I knew that coming from a family with no entrepreneurial background, it would be difficult to explain my situation to them, but I didn’t expect the call next morning.
It was my mom on the phone:
“Sooooooooo, how is your startup doing?! Is it growing?!”
No matter what I said, I couldn’t explain to her that a business needs more than one day to grow.
Girlfriend, friends, and social circle
Having had the most supportive girlfriend ever, it was now time I shared the news with my friends who were busy climbing the fancy career steps in the fancy corporate world.
I told everyone that I just quit my job to follow my startup dream. Some of my friends gradually stopped seeing me, probably because they thought there was something wrong with me since it was the second “fancy” job I had quit in a short period of time.
While the rest of my friends were supportive, there was, however, still something wrong with my relationship with them:
I soon realized I was starting to pull myself away from social gatherings.
Every time I met with those friends, I didn’t have many updates to give them in response to their repeated questions, such as, “So, how is your startup going? You are going to be the next Zuckerberg, right?” “Oh man, we are so proud of you and we are so sure you will soon receive a huge round of investment.”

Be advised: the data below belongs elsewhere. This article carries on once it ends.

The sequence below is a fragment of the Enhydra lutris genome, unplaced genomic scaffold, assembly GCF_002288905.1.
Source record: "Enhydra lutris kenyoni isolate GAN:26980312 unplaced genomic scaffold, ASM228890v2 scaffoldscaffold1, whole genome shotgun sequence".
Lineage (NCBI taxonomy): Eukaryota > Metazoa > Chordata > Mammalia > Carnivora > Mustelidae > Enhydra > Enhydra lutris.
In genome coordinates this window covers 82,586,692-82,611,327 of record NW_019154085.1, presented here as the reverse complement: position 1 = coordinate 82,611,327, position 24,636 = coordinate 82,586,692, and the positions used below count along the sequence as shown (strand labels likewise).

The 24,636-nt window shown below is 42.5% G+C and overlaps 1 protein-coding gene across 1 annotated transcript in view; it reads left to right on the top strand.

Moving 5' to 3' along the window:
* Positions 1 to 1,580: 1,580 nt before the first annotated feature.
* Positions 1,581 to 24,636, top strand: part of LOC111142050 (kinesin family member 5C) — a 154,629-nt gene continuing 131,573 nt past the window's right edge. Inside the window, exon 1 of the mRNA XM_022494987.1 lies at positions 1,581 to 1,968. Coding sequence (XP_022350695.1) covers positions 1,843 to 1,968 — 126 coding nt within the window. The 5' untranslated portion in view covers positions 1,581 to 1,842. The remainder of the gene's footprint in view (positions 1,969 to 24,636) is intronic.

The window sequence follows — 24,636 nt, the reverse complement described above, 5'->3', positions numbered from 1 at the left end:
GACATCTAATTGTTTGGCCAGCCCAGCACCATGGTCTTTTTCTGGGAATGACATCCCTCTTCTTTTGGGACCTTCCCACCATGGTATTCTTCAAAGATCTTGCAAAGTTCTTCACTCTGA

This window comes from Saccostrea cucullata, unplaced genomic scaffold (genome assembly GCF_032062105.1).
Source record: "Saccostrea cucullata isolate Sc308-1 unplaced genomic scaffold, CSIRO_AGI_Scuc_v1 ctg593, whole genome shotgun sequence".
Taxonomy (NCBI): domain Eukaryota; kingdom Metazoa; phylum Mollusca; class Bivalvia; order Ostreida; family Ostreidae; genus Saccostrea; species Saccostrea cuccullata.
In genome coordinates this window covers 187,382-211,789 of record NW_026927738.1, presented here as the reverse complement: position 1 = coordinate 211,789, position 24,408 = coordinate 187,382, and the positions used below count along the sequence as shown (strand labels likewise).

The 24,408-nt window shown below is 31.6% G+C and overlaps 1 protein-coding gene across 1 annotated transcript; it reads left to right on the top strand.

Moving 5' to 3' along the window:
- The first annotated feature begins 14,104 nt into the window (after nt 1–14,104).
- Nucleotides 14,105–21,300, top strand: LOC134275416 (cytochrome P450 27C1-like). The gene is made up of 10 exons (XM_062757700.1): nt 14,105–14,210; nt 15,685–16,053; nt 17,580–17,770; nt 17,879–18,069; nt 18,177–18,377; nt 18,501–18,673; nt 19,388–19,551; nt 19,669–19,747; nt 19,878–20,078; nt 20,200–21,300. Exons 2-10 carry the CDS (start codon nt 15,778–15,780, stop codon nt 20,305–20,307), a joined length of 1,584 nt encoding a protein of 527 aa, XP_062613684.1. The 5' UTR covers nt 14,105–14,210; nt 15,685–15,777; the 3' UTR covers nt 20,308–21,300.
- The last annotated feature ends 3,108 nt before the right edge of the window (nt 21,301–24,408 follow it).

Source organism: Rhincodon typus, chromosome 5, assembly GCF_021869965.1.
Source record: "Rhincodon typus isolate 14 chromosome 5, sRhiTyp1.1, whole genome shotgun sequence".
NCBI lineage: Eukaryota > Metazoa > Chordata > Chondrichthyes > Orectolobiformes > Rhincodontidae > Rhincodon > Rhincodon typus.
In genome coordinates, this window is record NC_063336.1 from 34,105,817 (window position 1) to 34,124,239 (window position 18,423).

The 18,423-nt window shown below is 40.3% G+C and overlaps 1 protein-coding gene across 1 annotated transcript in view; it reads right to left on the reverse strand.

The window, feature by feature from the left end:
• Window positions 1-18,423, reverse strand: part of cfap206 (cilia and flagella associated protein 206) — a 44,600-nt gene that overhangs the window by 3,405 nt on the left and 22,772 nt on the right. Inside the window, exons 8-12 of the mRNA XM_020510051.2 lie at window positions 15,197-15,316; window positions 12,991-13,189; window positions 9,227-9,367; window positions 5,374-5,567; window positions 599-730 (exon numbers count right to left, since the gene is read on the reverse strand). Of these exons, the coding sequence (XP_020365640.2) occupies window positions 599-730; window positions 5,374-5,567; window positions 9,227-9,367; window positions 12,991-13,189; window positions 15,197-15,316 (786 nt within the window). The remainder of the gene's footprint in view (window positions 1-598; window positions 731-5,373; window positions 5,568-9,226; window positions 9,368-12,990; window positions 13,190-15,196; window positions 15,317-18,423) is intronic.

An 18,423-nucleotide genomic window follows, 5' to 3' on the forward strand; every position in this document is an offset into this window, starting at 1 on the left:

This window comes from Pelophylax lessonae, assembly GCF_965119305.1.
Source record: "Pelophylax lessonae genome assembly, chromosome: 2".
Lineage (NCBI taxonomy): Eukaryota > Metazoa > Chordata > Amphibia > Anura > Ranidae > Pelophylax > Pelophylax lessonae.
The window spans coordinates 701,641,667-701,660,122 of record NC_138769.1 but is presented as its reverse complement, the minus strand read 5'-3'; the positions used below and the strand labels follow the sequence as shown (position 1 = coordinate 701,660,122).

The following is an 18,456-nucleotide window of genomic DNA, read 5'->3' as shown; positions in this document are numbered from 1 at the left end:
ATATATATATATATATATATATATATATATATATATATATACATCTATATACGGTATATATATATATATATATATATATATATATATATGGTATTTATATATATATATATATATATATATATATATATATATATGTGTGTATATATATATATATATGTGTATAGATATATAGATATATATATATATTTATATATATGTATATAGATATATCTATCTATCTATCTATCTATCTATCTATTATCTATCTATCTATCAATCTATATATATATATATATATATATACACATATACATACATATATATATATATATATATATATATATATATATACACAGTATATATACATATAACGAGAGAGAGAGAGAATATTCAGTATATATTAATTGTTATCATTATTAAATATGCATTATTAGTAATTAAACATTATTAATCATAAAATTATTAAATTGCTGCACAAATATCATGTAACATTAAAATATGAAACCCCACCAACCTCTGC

Doing a startup was a long journey and I was putting myself under so much pressure by caring a great deal about what other people think.
Day by day, I was getting lonelier and more depressive as I avoided social occasions. My startup progress was not as fast as my social circle imagined it to be and I was fed up with telling people it took years for startups like Facebook and Twitter to arrive at where they are now.
The only comfortable place was next to my few entrepreneur friends. It was true, only an entrepreneur could understand an entrepreneur.
Cash, cash, cash
As if the social pressure and loneliness were not enough, I was meeting the mother of all stresses: running out of cash much faster than I had imagined.
This was killing my productivity and ability to make proper decisions. I was panicking and rushing to be successful and to make money.
One day, I even found myself asking my girlfriend for a few cents because I had no money to buy bottled water. I didn’t know it was just the beginning of such a difficult life full of ups and downs.
Enough with the drama: more than two years have passed since those days. I am now writing this blog post in a beautiful resort in Phuket, Thailand, while enjoying my mojito.
Wait, I am not selling a dream. No, I haven’t become a millionaire startup founder.